Trampling the UN Declaration of Human Rights for 60 years
Chinese officials celebrate -- regular Chinese citizens, not so much
The United Nations (UN) will soon be celebrating the 61st anniversary of the Universal Declaration of Human Rights (UDHR) (ratified December 10, 1948), a declaration which says that "the equal and inalienable rights of all members of the human family is the foundation of freedom, justice and peace in the world." The People's Republic of China (PRC), on the other hand, just proudly celebrated 60 years (and still counting) of trampling over the UDHR.
PRC missiles on display during their National Day
Screenshot from SETN (三立新聞)
(Click to enlarge)
The Empire State Building was at the center of a controversy for cheerleading Chinese Communism by lighting up the building's spire in red and yellow on China's national day. Such offensive behavior demonstrates that people with corporate minds but without business ethics do exist in capitalist America. The good side of this is that America is a country where there is enough freedom for others (Americans and foreigners alike) who don't agree with economic terrorism and cultural genocide to express their support for the oppressed people of Tibet.
Here's a YouTube video of a protester discussing the lighting ceremony of the Empire State Building in honor of the 60th anniversary of China's revolution and another one showing protesters outside the building Saying NO to China's Empire! Bravo to the Tibetans who stood up for themselves and fought back by projecting pro-Tibet messages from the base of the Empire State building onto other buildings in the vicinity!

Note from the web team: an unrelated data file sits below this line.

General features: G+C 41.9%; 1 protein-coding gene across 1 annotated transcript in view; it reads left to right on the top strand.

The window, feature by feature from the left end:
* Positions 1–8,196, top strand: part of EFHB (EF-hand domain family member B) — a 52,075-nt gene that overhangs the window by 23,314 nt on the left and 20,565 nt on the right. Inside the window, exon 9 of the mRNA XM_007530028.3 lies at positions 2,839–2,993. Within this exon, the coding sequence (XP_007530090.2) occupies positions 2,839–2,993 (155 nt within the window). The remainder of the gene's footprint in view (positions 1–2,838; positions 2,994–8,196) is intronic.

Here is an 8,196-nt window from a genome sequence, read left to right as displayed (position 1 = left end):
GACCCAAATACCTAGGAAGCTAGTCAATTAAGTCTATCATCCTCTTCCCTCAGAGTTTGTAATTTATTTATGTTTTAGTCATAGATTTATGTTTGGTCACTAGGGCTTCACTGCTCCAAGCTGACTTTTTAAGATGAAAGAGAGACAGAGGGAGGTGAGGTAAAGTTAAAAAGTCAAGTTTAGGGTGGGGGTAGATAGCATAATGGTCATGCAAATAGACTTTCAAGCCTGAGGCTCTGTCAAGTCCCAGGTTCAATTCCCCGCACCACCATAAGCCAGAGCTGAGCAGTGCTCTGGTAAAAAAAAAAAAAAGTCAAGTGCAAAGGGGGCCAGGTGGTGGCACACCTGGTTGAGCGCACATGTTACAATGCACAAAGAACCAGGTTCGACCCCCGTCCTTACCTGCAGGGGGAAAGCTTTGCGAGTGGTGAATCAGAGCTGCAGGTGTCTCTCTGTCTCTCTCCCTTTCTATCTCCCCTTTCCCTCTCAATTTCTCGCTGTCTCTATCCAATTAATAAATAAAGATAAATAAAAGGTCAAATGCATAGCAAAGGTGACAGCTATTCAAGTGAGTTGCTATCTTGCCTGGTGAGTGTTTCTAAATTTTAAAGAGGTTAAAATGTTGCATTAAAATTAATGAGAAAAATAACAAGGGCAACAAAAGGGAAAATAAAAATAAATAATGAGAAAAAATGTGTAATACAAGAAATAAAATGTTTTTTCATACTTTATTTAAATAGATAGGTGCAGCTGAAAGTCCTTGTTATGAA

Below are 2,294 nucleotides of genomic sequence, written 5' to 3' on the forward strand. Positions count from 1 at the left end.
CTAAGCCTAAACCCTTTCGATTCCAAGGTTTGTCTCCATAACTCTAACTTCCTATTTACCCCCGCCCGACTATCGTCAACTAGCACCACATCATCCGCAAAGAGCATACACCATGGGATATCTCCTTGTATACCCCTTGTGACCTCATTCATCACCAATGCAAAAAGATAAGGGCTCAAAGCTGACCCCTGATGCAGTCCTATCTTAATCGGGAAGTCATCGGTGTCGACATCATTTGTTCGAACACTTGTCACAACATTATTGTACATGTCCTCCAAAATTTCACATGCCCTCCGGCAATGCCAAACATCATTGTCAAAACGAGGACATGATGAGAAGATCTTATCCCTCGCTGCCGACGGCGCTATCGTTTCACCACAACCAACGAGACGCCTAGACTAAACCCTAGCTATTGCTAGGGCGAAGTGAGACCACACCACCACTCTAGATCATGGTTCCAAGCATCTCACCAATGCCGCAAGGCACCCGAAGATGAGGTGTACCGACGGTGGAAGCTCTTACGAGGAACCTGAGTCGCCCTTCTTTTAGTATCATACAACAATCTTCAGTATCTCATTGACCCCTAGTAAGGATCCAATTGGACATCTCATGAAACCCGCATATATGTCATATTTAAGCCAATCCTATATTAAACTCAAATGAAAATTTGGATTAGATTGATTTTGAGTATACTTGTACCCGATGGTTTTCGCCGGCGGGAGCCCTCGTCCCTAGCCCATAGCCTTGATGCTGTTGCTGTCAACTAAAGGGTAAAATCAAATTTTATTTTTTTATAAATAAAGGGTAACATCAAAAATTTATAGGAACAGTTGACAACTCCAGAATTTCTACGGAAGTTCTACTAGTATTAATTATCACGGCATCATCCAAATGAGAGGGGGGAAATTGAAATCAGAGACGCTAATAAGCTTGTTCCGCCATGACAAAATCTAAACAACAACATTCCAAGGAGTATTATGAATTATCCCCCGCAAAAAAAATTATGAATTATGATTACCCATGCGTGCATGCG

On the same day, the blog of the conservative Heritage Foundation suggested that the Empire State Building should be lit up in blue and red to "honor the 'free' Chinese," but two wrongs don't make a right. Such a display would be the second half -- within 10 days! -- of a double insult to the people of Taiwan who suffered the 228 Massacre (二二八大屠殺) at the hands of the Chinese Nationalist Party (KMT), a party which is now preparing to surrender to China -- taking the majority Taiwanese population along as hostages.
The people of Taiwan do not need the Empire State Building to be lit up in any color for them. We simply need our rights to build a normal nation to be respected.
Meanwhile, the Internet was shut off in Xinjiang (新疆, AKA Xinjiang Uyghur Autonomous Region, 新疆維吾爾自治區, East Turkestan, شەرقىي تۈركىستان, 東突厥斯坦) in early July and has still not been turned back on nearly three months later.
Chinese authorities simply don't want to give their citizens any freedom of expression. China's domestic Internet companies like Tencent currently has to share their records with the Chinese authorities as requested.
[See more, very interesting, and link-filled related information from Rebecca MacKinnon and Radio Free Asia on how Chinese authorities launched the latest cyber wars against their own citizens -- and more -- in the "References" section below.]
In addition to China's declaration of cyberwarfare against its own citizens, hackers known to the PRC government also attacked cultural events sites like those of the international film festivals in Melbourne, Australia and Kaohsiung, Taiwan.
Some Chinese citizens do dare to stage demonstrations against their authorities, but they only do so because Hong Kong has received more tolerant treatment from the rest of China. Watch a video of Hong Kong's police standing by observing demonstrators demanding more freedom and respect for human rights without harassing them (noticeable at the 0:38 and 0:57 marks in the video). The protest against the nearby Chinese National Day celebration (中國國慶 香港議員示威抗議) was organized by some Hong Kong councilors.